Distracted Driving Tips for Teens: Be a Better Passenger
Remember when you were in high school, cruising on a summer night with your friends in tow? With summer just around the corner, your teen is likely looking forward to a similar experience. Today, many states place restrictions on the number and ages of passengers that accompany a new driver. And for good reason: Teen drivers are three times as likely to have an accident as drivers 20 and older, according to the says the Insurance Institute for Highway Safety. One common cause of these accidents, says the National Institutes of Health, is distracted driving.
With every teen passenger added to the vehicle, the crash risk increases, notes KidsHealth.org. While many states have laws limiting the number or age of passengers a new driver can have, KidsHealth.org suggests parents make their own rules that extend past the restrictions of the law. These can then be adjusted as the teen gets older and more experienced.
But what about the passengers? Knowing they can be a problem, can they do anything to help reduce the risk of accidents while riding along? Make sure your teen remembers these distracted driving safety tips the next time she catches a ride.
Pay Attention to the Road
Even though the riders don’t actually have their hands on the wheel and foot on the gas, they have an extra set of eyes and ears that can sense problems. Race car driver and commentator Tommy Kendall told AutoBlog that passengers should do things like look around the car for obstructions or other vehicles (particularly when turning or backing up), get out of the way when the driver needs to see out the side window, and be the navigator when going to a new place.
Keeping an eye on the road is not the same thing as being a backseat driver. Twitter Icon
Don’t Add Stress
Keeping an eye on the road is not the same thing as being a backseat driver. While it’s important to support safe driving habits and be alert for road issues, passengers who point out everything the driver does wrong or make comments about how their friend is driving simply make the trip more stressful, says Kendall. TeenDriverSource.org suggests that passengers show the driver respect by staying calm while riding and not pressuring the driver to go too fast.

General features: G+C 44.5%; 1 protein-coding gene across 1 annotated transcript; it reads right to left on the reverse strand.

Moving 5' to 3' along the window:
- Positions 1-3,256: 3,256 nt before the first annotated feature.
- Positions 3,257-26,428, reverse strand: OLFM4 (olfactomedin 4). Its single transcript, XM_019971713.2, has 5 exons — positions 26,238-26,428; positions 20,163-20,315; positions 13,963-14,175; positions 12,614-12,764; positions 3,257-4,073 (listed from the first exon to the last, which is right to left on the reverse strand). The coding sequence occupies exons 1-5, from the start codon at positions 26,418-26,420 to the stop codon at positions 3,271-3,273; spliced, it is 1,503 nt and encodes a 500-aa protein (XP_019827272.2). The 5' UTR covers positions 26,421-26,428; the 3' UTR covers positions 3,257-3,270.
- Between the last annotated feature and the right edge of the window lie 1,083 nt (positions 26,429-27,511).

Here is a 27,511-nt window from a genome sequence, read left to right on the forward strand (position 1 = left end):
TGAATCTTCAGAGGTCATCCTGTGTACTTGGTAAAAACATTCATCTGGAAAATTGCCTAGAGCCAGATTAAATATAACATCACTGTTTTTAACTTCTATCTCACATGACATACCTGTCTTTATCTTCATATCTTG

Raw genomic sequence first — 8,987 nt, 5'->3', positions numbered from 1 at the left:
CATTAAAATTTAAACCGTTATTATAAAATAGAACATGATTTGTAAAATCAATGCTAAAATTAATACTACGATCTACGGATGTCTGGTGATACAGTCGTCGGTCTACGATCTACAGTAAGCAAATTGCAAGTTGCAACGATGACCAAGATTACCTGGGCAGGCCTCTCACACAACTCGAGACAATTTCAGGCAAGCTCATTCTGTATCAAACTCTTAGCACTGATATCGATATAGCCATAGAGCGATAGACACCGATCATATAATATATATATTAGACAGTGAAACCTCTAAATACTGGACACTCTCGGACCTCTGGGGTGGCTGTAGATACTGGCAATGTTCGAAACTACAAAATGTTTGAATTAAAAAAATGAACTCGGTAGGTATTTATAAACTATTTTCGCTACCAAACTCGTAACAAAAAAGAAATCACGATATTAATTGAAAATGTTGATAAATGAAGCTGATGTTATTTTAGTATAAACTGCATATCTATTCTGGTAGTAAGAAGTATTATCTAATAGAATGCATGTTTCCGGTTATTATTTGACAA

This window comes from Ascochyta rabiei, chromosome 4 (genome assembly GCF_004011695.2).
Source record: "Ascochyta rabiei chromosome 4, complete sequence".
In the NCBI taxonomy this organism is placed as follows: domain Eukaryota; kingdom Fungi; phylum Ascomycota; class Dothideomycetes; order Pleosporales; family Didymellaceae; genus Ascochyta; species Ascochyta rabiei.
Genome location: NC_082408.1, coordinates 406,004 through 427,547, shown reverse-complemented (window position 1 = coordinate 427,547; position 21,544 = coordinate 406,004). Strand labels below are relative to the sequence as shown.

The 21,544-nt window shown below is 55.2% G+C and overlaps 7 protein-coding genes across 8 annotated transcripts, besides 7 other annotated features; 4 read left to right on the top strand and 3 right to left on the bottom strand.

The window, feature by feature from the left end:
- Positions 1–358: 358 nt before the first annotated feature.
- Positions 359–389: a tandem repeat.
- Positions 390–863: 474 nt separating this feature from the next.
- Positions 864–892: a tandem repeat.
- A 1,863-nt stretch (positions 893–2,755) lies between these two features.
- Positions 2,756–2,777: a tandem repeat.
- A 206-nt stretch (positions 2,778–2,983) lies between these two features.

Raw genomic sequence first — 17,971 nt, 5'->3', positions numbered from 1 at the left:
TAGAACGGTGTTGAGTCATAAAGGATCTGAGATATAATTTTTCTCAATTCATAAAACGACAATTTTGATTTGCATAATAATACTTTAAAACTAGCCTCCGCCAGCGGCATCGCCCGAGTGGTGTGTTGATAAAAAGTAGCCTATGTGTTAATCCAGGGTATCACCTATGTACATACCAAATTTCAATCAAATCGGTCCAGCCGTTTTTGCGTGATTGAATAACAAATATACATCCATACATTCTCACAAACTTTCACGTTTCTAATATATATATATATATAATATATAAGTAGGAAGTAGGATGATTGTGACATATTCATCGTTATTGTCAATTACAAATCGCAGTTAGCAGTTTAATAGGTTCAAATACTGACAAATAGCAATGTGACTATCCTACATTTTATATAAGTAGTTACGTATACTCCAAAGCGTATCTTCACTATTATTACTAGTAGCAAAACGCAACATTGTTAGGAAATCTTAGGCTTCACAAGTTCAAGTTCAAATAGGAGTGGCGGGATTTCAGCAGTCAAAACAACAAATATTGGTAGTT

Be Better Passengers as a Group
Since more passengers may mean greater risk, it’s important that all passengers are mindful of their actions. Kendall told AutoBlog that having more people in the car means more opportunity for teen distracted driving and can result in the car crossing into other lanes or slowing down. To combat the extra commotion, Kendall suggests passengers keep their voices down, turn the music to a lower level and pay attention to what’s happening outside the car.
Put the Electronics Away
When drivers text while driving, they are up to 23 times more likely to get into an accident. But, passengers using electronics can also be a distraction. Kendall says passengers should keep their phones away while the car is in motion. This is because being on the phone both takes away the passenger’s awareness and could cause the driver to listen in on the conversation, which prevents him from having his full attention on the road.
While accidents can’t always be prevented, teenage riders should do everything possible to be a good passenger. Teaching teens to be aware of the hazards associated with riding with their friends is the first step toward safer adolescent drivers.